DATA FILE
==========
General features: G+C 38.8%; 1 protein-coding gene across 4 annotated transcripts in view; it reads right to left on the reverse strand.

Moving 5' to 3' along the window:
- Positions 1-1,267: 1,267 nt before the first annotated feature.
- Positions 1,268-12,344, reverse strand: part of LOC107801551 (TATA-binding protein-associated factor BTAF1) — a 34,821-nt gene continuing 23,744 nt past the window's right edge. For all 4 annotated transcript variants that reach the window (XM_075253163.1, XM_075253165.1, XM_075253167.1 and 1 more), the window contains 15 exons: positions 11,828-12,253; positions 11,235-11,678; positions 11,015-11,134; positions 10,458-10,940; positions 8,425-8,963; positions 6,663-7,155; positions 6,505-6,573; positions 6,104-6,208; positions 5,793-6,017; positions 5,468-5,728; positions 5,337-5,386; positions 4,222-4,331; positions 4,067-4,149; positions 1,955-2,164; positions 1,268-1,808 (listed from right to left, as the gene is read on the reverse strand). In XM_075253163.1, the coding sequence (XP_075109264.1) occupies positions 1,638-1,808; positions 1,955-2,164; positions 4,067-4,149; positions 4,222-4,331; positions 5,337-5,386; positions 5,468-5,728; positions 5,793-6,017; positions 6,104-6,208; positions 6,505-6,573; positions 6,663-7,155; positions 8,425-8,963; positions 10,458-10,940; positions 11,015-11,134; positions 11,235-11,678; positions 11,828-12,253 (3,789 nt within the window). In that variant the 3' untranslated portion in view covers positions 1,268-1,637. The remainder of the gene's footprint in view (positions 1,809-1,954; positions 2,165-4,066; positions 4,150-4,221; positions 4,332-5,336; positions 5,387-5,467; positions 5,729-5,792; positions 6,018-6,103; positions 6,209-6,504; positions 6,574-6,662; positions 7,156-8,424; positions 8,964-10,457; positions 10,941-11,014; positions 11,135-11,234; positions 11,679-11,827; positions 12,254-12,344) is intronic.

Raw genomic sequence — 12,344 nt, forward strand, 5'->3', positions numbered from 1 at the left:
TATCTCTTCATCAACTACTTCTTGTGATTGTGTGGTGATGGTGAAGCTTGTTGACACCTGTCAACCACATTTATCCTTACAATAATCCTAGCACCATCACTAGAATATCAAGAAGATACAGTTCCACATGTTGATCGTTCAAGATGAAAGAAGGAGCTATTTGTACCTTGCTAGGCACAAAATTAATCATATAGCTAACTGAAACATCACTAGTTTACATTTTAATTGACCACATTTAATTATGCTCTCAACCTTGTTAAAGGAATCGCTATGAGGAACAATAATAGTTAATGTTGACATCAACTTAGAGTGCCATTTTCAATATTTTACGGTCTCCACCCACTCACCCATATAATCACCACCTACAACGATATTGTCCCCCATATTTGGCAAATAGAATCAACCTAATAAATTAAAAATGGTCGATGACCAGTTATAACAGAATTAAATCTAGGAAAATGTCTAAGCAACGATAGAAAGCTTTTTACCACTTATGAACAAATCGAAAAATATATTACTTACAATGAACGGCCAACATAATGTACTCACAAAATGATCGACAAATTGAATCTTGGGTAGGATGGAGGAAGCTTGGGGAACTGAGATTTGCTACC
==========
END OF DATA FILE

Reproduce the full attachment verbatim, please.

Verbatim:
General features: G+C 38.8%; 1 protein-coding gene across 4 annotated transcripts in view; it reads right to left on the reverse strand.

Moving 5' to 3' along the window:
- Positions 1-1,267: 1,267 nt before the first annotated feature.
- Positions 1,268-12,344, reverse strand: part of LOC107801551 (TATA-binding protein-associated factor BTAF1) — a 34,821-nt gene continuing 23,744 nt past the window's right edge. For all 4 annotated transcript variants that reach the window (XM_075253163.1, XM_075253165.1, XM_075253167.1 and 1 more), the window contains 15 exons: positions 11,828-12,253; positions 11,235-11,678; positions 11,015-11,134; positions 10,458-10,940; positions 8,425-8,963; positions 6,663-7,155; positions 6,505-6,573; positions 6,104-6,208; positions 5,793-6,017; positions 5,468-5,728; positions 5,337-5,386; positions 4,222-4,331; positions 4,067-4,149; positions 1,955-2,164; positions 1,268-1,808 (listed from right to left, as the gene is read on the reverse strand). In XM_075253163.1, the coding sequence (XP_075109264.1) occupies positions 1,638-1,808; positions 1,955-2,164; positions 4,067-4,149; positions 4,222-4,331; positions 5,337-5,386; positions 5,468-5,728; positions 5,793-6,017; positions 6,104-6,208; positions 6,505-6,573; positions 6,663-7,155; positions 8,425-8,963; positions 10,458-10,940; positions 11,015-11,134; positions 11,235-11,678; positions 11,828-12,253 (3,789 nt within the window). In that variant the 3' untranslated portion in view covers positions 1,268-1,637. The remainder of the gene's footprint in view (positions 1,809-1,954; positions 2,165-4,066; positions 4,150-4,221; positions 4,332-5,336; positions 5,387-5,467; positions 5,729-5,792; positions 6,018-6,103; positions 6,209-6,504; positions 6,574-6,662; positions 7,156-8,424; positions 8,964-10,457; positions 10,941-11,014; positions 11,135-11,234; positions 11,679-11,827; positions 12,254-12,344) is intronic.

Raw genomic sequence — 12,344 nt, forward strand, 5'->3', positions numbered from 1 at the left:
TATCTCTTCATCAACTACTTCTTGTGATTGTGTGGTGATGGTGAAGCTTGTTGACACCTGTCAACCACATTTATCCTTACAATAATCCTAGCACCATCACTAGAATATCAAGAAGATACAGTTCCACATGTTGATCGTTCAAGATGAAAGAAGGAGCTATTTGTACCTTGCTAGGCACAAAATTAATCATATAGCTAACTGAAACATCACTAGTTTACATTTTAATTGACCACATTTAATTATGCTCTCAACCTTGTTAAAGGAATCGCTATGAGGAACAATAATAGTTAATGTTGACATCAACTTAGAGTGCCATTTTCAATATTTTACGGTCTCCACCCACTCACCCATATAATCACCACCTACAACGATATTGTCCCCCATATTTGGCAAATAGAATCAACCTAATAAATTAAAAATGGTCGATGACCAGTTATAACAGAATTAAATCTAGGAAAATGTCTAAGCAACGATAGAAAGCTTTTTACCACTTATGAACAAATCGAAAAATATATTACTTACAATGAACGGCCAACATAATGTACTCACAAAATGATCGACAAATTGAATCTTGGGTAGGATGGAGGAAGCTTGGGGAACTGAGATTTGCTACC